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Giro d'Italia

‘Time for coffee and pie’ on Giro’s mellow stage 7

The Giro d'Italia's long stage 7 offered little in the way of racing action, but for a weary peloton, the respite was appreciated.

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ALBERTOBELLO, Italy (VN) — How boring was Friday’s stage 7 at the Giro d’Italia? Even riders were yawning as they came across the finish line after the 224km race.

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Things spiced up toward the end, with Caleb Ewan (Orica-Scott) taking a break-out sprint victory, but the preceding six hours certainly didn’t see any fireworks. A two-man break went up the road, and the peloton slipped into siesta mode.

“We stopped for coffee and pie,” joked Laurens Ten Dam (Sunweb) at the line. “We had some fun on the bike. I talked with my best friends during the race. I think it’s part of the sport. Italy is big, so we need to go from A to B. It is what it is.”

On paper, Friday’s seventh stage was the second-longest of this Giro (stage 12 is five kilometers longer), but it featured an extensive neutral start. So in terms of distance, it well could be the longest day in the saddle for the peloton.

Racing over mostly flat terrain on wide roads, including portions along a four-lane highway, the peloton trundled along, knocking out the kilometers in metronome pace.

“I heard a lot of jokes over the radio today,” said Quick-Step’s Pieter Serry. “I heard the guys calling for some music to be played over the radio. Can you put some music for us please? … I don’t know why they [race organizers] do it? If they make the race shorter, at 150km, I think the race will be much more spectacular. It must have been boring to watch. It was a long, long day, and now I go to the bus to take a long, long shower.”

Part of the reason for Friday’s decaffeinated racing is geography. After five nervous stages on Sardinia and Sicily, the Giro must cover some serious ground. The course hopscotches up the length of the Italian peninsula during eight stages before reaching the Alps, and with one time trial along the way, that means there’s a lot of terrain to cover.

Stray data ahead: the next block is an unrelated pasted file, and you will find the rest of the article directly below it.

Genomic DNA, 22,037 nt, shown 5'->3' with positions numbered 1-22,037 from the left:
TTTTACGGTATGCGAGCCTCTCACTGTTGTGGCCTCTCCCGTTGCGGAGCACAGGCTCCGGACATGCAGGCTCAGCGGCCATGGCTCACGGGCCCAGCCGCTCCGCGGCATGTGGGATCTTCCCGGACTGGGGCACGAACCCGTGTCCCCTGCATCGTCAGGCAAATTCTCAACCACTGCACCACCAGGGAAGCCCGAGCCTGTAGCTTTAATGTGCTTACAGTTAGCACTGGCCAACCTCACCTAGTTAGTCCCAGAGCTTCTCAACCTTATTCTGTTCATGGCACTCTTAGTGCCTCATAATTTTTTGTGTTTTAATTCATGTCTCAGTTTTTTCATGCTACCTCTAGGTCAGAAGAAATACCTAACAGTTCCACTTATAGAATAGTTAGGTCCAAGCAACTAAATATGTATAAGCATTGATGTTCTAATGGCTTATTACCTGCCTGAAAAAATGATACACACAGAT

Drawing a straight line to the Alps, that would be about 1,300km, but with the Giro route zig-zagging its way north, going from its “toe” to the “heel” before pedaling north into Tuscany and finally into the Piedmont, the only way to get there is via long stages and longer post-stage transfers.

While Friday’s stage certainly wouldn’t rank up there as the most engaging race in cycling history, it came as a welcome respite for the weary riders a week into the 100th Giro. And with a vicious final week looming across the Alps and Dolomites, Friday’s “passeggiata” was appreciated.

“It can be a little boring, but in a lot of ways, you need a nice stage like that,” said Orica-Scott’s Svein Tuft. “With strong sprint teams, it’s going to be controlled. You cannot be pinning yourself every day, especially with the third week the way it is.”

In fact, more than a few riders found the drama-free race to be a much-needed salve following several nervous days of racing on narrow and often bad roads and treacherous winds on Sardinia, Sicily, and Reggio Calabria. Even though it appears that not much has happened to shake up the GC, riders say the Giro so far has been anything but boring.

“Well, we didn’t stop for a coffee,” said race leader Bob Jungels (Quick-Step). “It might have been boring for you guys, but for me it was a really good day. There was no stress, no winds, no fear of echelons. I appreciated today, and I think a lot of riders in the bunch did, too.”

Tomorrow’s stage should be quite a bit livelier, with two rated climbs and an explosive uphill finale. No one can afford to be sleeping at the wheel.